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Ecology and Evolution: Functional response of wolves to human development across boreal North America

Four wolves walk up a hill following a narrow path, research maps superimposed on top.

Previous research on how wolves are affected by human development have been limited in scope and location and the results were mixed. Wolves adapted in a range of ways depending on contextual factors like road or cutblock density. Research undertaken by a team of conservation scientists, including Paul Paquet of Raincoast Conservation Foundation, endeavoured to […]

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We are headed to the Supreme Court for Southern Resident killer whales

Southern Resident killer whales on the surface of the blue Salish Sea.

Today, Raincoast takes our work to protect Southern Resident killer whales from the Trans Mountain pipeline expansion all the way to the Supreme Court of Canada. Working with Living Oceans Society and our legal team at Ecojustice, we have filed an application for leave to appeal to the Supreme Court. We are arguing that the […]

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Trans Mountain Expansion project background

J50 and J42, Southern Resident Killer Whales swim in the Salish Sea.

Ecojustice, Raincoast Conservation Foundation and Living Oceans Society have worked through the courts to protect Southern Resident killer whales from the threats posed by the Trans Mountain Expansion project.  Timeline 2013 – Raincoast and Living Oceans, legally represented by Ecojustice, file as formal intervenors in the National Energy Board’s review of Kinder Morgan’s Trans Mountain […]

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Gvukva’áus Haíɫzaqv. House of the Haíɫzaqv, it’s always been here

The Haíɫzaqv (Heiltsuk) community of Waglisla (Bella Bella) who have been our friends, supporters and partners for over a generation, were about to celebrate the historic opening of the stunning new Gvukva’áus Haíɫzaqv (house of the Haíɫzaqv) with a five day potlatch celebration. Over 3000 people were expected. Knowing that accommodations were limited in the […]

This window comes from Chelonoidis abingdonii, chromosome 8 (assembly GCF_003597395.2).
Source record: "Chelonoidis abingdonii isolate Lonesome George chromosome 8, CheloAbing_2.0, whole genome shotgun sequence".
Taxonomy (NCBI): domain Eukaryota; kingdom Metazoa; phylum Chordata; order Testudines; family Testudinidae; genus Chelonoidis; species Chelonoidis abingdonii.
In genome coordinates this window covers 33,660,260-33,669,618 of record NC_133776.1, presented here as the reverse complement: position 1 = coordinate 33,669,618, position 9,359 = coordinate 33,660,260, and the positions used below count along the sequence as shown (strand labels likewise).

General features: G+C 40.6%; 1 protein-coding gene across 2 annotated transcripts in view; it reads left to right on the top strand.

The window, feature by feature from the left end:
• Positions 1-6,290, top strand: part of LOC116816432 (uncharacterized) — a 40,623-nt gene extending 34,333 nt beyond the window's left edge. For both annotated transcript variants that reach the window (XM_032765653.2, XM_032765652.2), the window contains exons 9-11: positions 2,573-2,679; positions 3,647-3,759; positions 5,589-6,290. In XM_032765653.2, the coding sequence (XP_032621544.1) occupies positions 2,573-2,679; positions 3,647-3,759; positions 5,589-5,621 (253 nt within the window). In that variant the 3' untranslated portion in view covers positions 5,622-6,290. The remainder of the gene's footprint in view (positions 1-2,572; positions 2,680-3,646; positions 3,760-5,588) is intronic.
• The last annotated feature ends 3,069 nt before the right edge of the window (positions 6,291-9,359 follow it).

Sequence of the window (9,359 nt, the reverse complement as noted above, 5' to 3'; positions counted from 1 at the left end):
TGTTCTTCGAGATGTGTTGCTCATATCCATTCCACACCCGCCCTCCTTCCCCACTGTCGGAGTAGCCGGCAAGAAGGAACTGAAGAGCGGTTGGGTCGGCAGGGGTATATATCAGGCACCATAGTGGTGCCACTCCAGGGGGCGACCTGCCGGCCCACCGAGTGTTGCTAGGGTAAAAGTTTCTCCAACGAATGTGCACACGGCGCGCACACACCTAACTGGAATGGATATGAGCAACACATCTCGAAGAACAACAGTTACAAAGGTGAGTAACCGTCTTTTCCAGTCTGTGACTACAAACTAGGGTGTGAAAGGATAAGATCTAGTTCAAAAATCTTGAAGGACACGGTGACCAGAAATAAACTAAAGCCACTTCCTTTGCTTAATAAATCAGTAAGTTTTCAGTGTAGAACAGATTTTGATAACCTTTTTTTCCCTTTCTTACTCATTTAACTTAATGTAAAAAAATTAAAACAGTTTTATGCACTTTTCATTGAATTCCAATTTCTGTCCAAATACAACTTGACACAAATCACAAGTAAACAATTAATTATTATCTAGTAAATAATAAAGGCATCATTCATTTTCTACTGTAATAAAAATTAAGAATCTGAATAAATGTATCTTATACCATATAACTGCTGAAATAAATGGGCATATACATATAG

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Where bears, fish, and humans roam

A bear stands or floats in the water eating a giant salmon.

Transitioning between seasons can often push your senses to work overtime. This is especially true in summer and autumn in the Atnarko River corridor, where the river comes alive with Chinook, chum, pink, sockeye, and coho salmon runs. The smell of a river containing spawned-out fish is unforgettable, and one I have grown fond of. […]

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Searching for sentinels at the top of the world

Mountain goat blending in with rocks and moss on the BC west coast.

White on white is hard to see. It is especially difficult when what’s white is a mountain goat tucked into the nooks and crannies at the top of a mountain. These elusive animals cling to the windswept peaks of the coastal mountains of British Columbia where they find relief from warm summer temperatures and the […]

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Stories from the Magic Canoe, Victoria on November 21st

Stories From the Magic Canoe of Wa'xaid, by Cecil Paul.

This November we are inviting you to an evening conversation with author Briony Penn, Raincoast’s Brian Falconer, and photographer Alex Harris, hosted by CBC’s Bob McDonald. They’ll share stories about one of North America’s most important Indigenous leaders, Wa’xaid, Cecil Paul and the watershed he helped protect. Find this event on Facebook. November 21st, UVic […]

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Evidence, values, policy, and the advance of science

A rhinoceros and juvenile rhinoceros stand in the brown grass of the Botswana flats.

Last month, a group of scientists published a letter in the journal Science that advocated for trophy hunting, arguing that the practice can help safeguard biodiversity. In today’s issue of Science, there are six response letters, and Raincoast scientists (Drs. Kyle Artelle, Chris Darimont and Paul Paquet), contribute to three.  Our team argues that there […]

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